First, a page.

REVISION: Since this article was published, Zack Austin noted on twitter that he is 6’7”, not his listed 6’4”. In that case, he’s a far more intriguing prospect, both for high major colleges and the NBA.
-I was heartbroken when a Chattanooga buzzer-beater kept Furman’s Jalen Slawson out of the NCAA Tournament. Though the 6’7” forward has been a career 30% three-point shooter, he posted a tantalizing 3.3 STL % and 6.2 BLK % last season. The man flies off the floor for blocks and dunks. His reaction time is out of this world, and he has a strong body that allows him to bang down low. He’s got good feel, too, posting 3.7 APG. It’s borderline corny to do the “if he just figures out how to shoot!” shtick, but it’s true with Slawson. I’m hoping he gets an Exhibit-10 look from an NBA squad.
-Bryant’s Peter Kiss is the NCAA leader in points per game, but he’s probably not an NBA guy. His tough shot making and passing vision while driving the lane make him an entertaining play to watch, but his age combined with mediocre production when he played in a power conference make a big league career much less likely. The double redshirt senior is electric, though, and plays with more swagger than I’ve ever seen in a single human being. I need him on a Summer League roster more than I need to breathe. The idea of him chucking triples, taunting, and going wild in Vegas makes me giddy.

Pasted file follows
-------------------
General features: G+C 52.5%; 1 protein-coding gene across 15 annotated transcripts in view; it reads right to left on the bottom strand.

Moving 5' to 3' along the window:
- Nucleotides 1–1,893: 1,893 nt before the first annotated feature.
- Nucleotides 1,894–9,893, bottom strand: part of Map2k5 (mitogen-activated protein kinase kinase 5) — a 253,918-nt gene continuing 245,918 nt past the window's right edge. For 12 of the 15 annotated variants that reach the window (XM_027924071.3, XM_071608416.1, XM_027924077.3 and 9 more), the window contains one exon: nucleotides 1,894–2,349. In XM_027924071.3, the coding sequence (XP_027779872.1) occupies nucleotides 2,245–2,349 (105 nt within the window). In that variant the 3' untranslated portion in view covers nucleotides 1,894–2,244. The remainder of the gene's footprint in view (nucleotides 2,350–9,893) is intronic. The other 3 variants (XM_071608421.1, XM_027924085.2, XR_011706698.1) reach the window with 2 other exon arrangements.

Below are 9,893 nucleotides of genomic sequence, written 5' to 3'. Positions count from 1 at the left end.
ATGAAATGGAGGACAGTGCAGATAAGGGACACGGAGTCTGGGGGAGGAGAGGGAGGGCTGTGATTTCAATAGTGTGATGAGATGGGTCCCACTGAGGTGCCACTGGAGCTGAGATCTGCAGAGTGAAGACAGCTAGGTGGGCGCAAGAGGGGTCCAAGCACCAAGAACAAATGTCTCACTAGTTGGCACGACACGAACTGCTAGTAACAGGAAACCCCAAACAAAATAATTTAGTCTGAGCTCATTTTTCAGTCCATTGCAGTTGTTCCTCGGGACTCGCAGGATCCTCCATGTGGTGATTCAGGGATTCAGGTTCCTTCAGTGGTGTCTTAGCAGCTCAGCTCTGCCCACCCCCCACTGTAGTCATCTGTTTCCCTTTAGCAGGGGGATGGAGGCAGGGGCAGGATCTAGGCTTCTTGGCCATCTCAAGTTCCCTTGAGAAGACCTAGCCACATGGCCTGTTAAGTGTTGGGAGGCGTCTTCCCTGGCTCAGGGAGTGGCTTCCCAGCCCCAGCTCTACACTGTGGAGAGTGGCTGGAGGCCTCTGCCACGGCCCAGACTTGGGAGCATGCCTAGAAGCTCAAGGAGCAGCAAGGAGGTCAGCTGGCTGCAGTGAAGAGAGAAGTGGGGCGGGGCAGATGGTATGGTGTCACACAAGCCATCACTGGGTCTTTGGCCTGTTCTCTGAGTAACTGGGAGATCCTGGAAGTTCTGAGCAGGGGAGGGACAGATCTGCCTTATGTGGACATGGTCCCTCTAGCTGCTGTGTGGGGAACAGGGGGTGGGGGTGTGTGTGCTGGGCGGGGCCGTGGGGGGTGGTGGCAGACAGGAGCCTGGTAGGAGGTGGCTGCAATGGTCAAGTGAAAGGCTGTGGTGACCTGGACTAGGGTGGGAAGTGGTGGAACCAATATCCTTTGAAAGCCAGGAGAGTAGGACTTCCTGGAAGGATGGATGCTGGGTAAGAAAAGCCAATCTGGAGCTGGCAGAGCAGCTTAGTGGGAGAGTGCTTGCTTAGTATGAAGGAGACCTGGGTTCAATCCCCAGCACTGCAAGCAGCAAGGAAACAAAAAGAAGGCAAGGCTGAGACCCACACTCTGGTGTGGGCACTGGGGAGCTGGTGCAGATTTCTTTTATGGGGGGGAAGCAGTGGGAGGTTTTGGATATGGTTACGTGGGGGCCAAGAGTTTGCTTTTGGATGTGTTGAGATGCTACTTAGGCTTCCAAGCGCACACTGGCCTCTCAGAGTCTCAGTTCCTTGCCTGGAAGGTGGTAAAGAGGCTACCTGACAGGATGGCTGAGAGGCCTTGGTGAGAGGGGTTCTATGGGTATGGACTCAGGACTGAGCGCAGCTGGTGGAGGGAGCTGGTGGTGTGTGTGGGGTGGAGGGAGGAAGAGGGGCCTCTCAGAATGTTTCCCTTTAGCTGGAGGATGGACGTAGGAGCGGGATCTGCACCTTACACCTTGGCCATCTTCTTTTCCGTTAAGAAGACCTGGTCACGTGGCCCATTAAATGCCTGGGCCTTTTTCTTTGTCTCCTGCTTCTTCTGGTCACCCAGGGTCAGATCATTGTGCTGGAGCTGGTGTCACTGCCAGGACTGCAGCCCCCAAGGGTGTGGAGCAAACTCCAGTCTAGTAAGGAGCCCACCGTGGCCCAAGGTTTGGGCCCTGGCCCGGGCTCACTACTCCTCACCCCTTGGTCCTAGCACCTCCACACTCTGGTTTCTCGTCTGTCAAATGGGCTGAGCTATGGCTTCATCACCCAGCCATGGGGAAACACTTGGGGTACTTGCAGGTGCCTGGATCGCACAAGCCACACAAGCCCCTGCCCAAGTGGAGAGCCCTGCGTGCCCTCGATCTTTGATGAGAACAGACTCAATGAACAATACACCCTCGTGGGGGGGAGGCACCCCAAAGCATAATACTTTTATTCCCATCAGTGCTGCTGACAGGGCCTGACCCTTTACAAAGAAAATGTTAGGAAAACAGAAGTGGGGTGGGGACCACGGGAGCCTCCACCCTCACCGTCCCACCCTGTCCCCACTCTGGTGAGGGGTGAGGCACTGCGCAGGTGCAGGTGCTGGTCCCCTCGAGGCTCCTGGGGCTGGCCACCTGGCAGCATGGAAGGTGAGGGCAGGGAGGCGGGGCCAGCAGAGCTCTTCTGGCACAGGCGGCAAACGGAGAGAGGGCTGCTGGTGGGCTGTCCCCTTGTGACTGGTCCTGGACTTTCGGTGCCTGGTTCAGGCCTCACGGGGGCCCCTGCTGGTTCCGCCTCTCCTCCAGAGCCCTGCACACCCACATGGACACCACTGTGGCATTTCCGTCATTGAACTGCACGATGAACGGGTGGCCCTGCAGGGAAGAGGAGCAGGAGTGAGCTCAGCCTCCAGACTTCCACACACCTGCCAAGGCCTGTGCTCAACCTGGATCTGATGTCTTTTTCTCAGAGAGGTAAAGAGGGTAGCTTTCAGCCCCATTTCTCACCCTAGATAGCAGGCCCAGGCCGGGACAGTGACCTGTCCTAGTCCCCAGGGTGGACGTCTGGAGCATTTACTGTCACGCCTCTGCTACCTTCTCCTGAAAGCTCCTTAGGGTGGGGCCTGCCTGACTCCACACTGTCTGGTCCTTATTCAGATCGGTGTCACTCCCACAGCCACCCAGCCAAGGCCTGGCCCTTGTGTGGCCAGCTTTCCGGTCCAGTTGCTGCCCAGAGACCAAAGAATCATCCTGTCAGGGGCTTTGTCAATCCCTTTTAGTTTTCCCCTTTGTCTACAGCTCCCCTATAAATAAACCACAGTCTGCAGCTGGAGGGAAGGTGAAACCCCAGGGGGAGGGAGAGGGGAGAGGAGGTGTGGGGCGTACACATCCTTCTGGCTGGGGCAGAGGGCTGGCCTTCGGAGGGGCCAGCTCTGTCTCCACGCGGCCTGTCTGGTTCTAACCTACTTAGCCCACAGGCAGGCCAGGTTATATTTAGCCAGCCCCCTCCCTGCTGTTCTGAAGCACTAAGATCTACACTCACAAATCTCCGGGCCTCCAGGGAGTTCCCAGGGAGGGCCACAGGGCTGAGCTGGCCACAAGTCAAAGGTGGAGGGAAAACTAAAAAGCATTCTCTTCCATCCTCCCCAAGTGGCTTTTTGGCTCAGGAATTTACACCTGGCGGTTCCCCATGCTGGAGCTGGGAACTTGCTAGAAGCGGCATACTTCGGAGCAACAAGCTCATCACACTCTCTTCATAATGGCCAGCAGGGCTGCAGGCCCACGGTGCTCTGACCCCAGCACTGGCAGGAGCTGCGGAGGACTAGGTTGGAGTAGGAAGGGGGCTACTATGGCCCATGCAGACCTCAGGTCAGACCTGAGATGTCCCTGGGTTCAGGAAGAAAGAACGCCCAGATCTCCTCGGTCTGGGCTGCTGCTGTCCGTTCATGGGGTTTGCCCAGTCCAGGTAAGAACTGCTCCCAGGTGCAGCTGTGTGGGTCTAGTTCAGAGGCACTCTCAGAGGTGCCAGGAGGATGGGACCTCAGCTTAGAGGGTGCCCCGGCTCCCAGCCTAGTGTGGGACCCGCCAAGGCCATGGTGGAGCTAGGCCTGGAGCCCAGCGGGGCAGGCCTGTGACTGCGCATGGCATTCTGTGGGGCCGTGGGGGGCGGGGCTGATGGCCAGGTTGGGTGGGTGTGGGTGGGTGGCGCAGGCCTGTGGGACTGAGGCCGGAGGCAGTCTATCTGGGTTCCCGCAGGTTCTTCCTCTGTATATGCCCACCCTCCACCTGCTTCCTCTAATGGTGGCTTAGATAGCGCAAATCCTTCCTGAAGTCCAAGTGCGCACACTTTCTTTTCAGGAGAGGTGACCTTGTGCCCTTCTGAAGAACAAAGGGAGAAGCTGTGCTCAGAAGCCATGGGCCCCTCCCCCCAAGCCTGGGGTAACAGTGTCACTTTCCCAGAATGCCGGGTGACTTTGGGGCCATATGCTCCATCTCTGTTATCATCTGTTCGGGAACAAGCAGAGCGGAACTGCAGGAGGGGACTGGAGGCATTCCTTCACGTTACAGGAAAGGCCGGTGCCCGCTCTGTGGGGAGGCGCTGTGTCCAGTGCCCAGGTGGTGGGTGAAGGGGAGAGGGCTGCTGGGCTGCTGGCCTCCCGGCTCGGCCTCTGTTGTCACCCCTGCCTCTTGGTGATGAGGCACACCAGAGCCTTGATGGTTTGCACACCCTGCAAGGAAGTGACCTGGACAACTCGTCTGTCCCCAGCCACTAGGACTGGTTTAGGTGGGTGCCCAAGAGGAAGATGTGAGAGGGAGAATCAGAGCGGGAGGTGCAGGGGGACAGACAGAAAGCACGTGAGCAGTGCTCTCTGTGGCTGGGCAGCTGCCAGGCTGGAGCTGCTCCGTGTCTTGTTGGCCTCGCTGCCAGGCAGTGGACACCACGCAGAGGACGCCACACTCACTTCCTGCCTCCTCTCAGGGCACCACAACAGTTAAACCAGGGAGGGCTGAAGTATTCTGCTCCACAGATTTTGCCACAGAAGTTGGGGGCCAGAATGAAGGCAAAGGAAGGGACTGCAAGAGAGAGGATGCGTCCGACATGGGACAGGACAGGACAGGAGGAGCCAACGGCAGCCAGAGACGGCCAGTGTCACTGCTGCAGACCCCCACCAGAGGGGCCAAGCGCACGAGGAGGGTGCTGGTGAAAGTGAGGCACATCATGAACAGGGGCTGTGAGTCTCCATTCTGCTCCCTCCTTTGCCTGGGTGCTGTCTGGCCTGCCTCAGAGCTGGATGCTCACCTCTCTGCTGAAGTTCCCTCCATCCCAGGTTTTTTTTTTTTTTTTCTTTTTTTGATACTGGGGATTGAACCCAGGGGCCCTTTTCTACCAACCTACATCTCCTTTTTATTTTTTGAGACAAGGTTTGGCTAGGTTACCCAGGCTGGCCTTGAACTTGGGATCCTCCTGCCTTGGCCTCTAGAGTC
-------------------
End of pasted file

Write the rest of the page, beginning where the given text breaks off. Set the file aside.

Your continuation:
-Though it’s a bummer that we won’t get to see VCU’s Vince Williams Jr. in the NCAA Tournament, I love him as a “when the smoke clears” prospect. Younger players will get their feedback and head back to school due to the allure of NIL money and the chance to emerge as high-end prospects for next season—the way Jaden Ivey, Keegan Murray, and Bennedict Mathurin did last year. As the draft field thins out and front offices spend more time on Vince Williams Jr., I’m confident his stock will rise. NBA teams can never have too many high-feel players with size and shooting, and that’s what Vince Williams Jr. is.
-Sticking with the Atlantic-10, I was impressed with Davidson star Hyunjung Lee’s defense against Richmond’s Tyler Burton in the closing moments of the conference championship game. I continue to think his feet are a bit better than they get credit for on the defensive end. I’m excited to see him match up against a Michigan State team with a bevy of strong, fast athletes to throw at him.